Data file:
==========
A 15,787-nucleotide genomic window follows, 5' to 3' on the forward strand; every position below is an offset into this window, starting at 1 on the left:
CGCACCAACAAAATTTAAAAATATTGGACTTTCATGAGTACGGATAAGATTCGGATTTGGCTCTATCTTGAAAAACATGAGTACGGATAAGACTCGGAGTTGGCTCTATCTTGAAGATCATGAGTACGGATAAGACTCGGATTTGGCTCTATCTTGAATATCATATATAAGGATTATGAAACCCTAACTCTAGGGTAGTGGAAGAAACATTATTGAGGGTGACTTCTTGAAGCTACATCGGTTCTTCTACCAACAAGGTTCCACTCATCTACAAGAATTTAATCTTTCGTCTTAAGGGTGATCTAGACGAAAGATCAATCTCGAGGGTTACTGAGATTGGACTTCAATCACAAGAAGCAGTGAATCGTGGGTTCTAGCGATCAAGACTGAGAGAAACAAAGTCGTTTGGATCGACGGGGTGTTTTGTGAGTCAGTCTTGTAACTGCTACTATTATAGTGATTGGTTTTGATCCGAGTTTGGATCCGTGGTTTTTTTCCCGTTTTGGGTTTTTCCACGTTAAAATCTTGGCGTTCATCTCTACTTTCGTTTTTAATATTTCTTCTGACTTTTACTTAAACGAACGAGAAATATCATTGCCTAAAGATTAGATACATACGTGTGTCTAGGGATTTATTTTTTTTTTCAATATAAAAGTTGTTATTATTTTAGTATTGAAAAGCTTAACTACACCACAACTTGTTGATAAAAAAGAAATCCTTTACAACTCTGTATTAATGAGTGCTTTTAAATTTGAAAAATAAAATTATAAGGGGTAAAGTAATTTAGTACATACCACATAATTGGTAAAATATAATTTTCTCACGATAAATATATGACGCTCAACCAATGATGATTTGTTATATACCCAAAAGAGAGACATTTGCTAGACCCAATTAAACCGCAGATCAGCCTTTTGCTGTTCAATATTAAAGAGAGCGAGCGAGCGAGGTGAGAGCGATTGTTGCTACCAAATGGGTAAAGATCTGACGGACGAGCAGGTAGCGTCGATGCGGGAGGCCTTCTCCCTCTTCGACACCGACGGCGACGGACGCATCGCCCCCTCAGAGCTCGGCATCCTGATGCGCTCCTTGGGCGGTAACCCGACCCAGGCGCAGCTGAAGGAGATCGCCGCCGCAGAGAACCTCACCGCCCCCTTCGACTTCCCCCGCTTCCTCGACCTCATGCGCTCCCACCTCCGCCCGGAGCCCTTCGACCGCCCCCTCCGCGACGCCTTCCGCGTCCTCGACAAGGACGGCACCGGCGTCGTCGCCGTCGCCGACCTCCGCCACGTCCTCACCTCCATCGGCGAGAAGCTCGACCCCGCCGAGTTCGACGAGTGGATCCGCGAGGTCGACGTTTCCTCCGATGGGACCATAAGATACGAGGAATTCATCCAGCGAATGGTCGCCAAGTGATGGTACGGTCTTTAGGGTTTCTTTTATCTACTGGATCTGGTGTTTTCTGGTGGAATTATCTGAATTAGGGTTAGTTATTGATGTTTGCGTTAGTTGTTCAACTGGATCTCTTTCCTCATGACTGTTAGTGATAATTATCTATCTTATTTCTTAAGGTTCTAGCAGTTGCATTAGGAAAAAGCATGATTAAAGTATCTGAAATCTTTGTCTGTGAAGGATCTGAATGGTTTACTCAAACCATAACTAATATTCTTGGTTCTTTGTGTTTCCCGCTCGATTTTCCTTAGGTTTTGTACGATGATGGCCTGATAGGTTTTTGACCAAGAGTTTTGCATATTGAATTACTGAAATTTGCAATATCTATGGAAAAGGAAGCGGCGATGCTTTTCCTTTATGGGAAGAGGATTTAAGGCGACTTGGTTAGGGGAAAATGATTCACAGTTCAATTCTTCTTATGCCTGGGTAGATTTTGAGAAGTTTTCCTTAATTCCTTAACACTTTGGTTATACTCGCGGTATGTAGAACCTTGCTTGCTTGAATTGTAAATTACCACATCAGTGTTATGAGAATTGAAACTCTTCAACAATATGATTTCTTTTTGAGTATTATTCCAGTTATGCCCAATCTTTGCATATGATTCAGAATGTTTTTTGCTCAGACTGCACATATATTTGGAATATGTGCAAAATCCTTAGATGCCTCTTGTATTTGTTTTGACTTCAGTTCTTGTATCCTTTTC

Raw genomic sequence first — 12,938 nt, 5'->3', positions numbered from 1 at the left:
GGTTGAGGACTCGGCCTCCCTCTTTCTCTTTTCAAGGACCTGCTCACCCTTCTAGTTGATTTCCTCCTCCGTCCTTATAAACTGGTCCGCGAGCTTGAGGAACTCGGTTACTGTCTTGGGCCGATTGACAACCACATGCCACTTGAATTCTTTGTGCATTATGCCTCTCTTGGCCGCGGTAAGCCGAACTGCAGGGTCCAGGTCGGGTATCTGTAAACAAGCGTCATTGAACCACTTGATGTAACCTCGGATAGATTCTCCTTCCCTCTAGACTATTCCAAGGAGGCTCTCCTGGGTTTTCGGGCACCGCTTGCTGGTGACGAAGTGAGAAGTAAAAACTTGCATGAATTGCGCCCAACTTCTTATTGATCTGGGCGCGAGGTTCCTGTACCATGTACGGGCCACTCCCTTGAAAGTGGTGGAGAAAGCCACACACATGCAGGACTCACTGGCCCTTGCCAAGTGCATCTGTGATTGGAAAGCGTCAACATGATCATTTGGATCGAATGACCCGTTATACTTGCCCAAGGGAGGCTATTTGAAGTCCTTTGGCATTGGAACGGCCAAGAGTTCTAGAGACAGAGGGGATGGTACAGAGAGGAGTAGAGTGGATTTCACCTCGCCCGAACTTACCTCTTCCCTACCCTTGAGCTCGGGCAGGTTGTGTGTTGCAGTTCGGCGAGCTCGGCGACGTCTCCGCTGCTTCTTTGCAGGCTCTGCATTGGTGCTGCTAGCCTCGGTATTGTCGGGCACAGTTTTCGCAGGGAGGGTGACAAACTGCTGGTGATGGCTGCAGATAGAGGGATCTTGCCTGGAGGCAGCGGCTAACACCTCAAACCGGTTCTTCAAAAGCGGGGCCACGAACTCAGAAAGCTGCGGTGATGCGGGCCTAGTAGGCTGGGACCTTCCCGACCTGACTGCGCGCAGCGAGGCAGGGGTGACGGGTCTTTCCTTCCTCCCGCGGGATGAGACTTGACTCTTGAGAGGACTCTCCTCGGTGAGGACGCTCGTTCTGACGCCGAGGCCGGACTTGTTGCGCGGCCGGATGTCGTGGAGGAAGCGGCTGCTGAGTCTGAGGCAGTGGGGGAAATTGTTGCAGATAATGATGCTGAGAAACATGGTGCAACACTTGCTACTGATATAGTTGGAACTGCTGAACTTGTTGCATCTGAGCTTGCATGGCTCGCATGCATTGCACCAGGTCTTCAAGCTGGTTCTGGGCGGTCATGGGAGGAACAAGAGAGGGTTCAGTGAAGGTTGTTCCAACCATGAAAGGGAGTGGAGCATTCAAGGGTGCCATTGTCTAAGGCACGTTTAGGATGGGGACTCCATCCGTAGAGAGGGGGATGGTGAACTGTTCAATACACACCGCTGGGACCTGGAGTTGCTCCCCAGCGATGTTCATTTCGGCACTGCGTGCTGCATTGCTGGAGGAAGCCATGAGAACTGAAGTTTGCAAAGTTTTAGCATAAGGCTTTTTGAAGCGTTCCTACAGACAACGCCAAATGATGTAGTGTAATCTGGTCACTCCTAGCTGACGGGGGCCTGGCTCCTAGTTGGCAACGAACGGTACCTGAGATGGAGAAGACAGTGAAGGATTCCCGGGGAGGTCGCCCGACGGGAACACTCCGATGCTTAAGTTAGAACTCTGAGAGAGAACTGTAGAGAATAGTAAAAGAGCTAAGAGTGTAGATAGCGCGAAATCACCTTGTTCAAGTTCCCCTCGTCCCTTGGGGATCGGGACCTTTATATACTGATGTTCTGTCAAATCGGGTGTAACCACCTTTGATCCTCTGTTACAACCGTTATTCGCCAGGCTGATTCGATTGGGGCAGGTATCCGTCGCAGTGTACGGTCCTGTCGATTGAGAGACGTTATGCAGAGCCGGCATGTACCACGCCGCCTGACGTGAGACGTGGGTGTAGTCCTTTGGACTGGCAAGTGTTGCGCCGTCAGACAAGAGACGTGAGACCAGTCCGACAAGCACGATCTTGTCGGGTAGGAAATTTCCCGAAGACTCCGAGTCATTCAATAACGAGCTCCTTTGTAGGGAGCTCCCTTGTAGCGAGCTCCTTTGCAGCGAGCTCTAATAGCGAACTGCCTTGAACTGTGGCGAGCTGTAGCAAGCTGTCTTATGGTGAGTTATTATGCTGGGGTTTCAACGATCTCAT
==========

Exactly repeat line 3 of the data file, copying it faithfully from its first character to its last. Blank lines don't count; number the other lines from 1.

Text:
Raw genomic sequence first — 12,938 nt, 5'->3', positions numbered from 1 at the left: